Tuesday, February 5, 2013

Poor Richard



It was a tight race between Meg the history buff (and medival recreationist)  and Meg the theatre major to determine who was more excited to learn of the finding of the body of Richard III.
The pictures of the amazingly intact skeleton, showing clearly the spinal deformities, indicating that at least one aspect of Richard's myth was in fact accurate are impressive and moving to look at,

 
Photo from Reuters
 
For me the story resonates on a number of fronts. Richard has come down to us as one of the most villianous men in history, in a large part due to two of the greatest figures of England's literary Renaissance: Sir Thomas More and William Shakespeare.  Both of them lived and wrote in the Tudor Era, for the successors of Henry VII, the man who deposed Richard.  To me the Plantagenet soap opera beats anything dreamed up on television, or anything the tabloids put out today about their descendents who are currently on the British Throne either.  I  find them totally fascinating.  They have also bene subjects of some amazing theatre, not only Shakespeare's history plays, but  modern works like Murder in the Cathedral, Beckett, and The Lion in Winter.  And Richard III was the last one to sit on the throne of England.
 
And Richard sits at the center of one of history's greatest mysteries, namely what happened to his young nephews, whom he confined to the Tower of London, after setting aside their claims to be next in line to the throne.  It's true Richard may well have been justified in doing so.  England had barely survived the reign of Henry VI, who came to the throne before he was a year old.  It was not a good time for another child king.  There was even, by the nitpicking standards of the era (see Tudor, Henry, legality of marriages), some question of the legitimacy of the little princes, whose father had wed their mother is extreme secret.  But then they disappeared.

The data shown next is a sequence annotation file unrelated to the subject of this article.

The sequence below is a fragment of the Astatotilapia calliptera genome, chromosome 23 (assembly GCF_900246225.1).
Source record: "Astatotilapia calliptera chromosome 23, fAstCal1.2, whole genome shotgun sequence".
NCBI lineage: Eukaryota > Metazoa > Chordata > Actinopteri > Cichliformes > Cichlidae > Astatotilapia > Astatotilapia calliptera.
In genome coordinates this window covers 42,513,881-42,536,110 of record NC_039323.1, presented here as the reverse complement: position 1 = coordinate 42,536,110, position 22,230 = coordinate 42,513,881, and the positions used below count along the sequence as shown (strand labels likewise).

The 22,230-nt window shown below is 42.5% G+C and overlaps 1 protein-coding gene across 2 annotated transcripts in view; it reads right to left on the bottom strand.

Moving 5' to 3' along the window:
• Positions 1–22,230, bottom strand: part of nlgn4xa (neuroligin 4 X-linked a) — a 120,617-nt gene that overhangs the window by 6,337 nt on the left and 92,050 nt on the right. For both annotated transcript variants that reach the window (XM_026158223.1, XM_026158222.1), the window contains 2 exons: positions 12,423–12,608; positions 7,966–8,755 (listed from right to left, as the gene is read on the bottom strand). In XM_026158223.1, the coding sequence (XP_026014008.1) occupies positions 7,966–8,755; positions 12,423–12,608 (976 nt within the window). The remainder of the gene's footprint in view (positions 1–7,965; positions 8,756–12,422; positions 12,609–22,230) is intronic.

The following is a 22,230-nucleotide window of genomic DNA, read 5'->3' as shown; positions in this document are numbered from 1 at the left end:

Whodunit? Did Richard have them killed? Did they die of natural causes (youth mortality being what it was in those days) but Richard hushed it up, knowing no one would believe natural causes?  Ornry  did they die later at the hands of Henry VII, whose claim to the throne was less than theirs, and who would actually marry the princes' sister Elizabeth, to better secure his children's right to succeed.
 
And then there is that grand charecter created by Shakespeare, that villian of villians, one of the great parts of the English speaking theatre, one of the great roles that generation after generation of actors test themselves in.  Shakespeare's chief source was Sir Thomas More, who saintly scholar though he may have been, was also an ambitious Tudor courtier who was not above writing propaganda for the folks in power.  He painted Richard as blackly as possible, and then Shakespeare, writing in the reign of Elizabeth cranked it up even more, even acusing Richard  of murdering his own wife.  It is a magnificent piece of melodrama, and was one of Will's first big hits.  To this day it remains one of the most popular of his plays. Shakespeare's view of the last Plantagenet king has far superseded history's. To put it in modern parlance, Richard Plantagenet was Swift Boated by England's greatest playwright.
 
None of these matters will be settled by the discovery of Richard's remains (though it does add to our  understanding of both his possible disabilities, and his death on the battlefield.) But there is something moving about seeing one of history's alleged monsters reduced to a skeleton. And I am all in favor of those moments that cause us to stop and take a look at history, which is so often neglected both in and out of school. 500 years after his death, Richard III is being remembered again.  And that's great.
 
 
 
 


32 comments:

  1. This whole story is fascinating to me. I'm a huge British monarchy geek. To think this whole time Richard III was lying there, stabbed in the butt under a car park.

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    1. Thanks Lark, glad to see someone else finds all this fascinating as I do.

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  2. It really is an incredibly fascinating story. So much mystery!

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    1. And like most mysteries solving one aspect produces more questions.

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  3. I was an English major and remain an anglophile. The whole thing was so intriguing. Who would have thought, right?

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    1. Blast from the past...now I hear theres two cities disputing custody of the bones...

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  4. I agree that this is a completely fascinating story. Love stuff like this!

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    1. Amazing they were able to get DNA matches on 500 yrar old bonrs, also.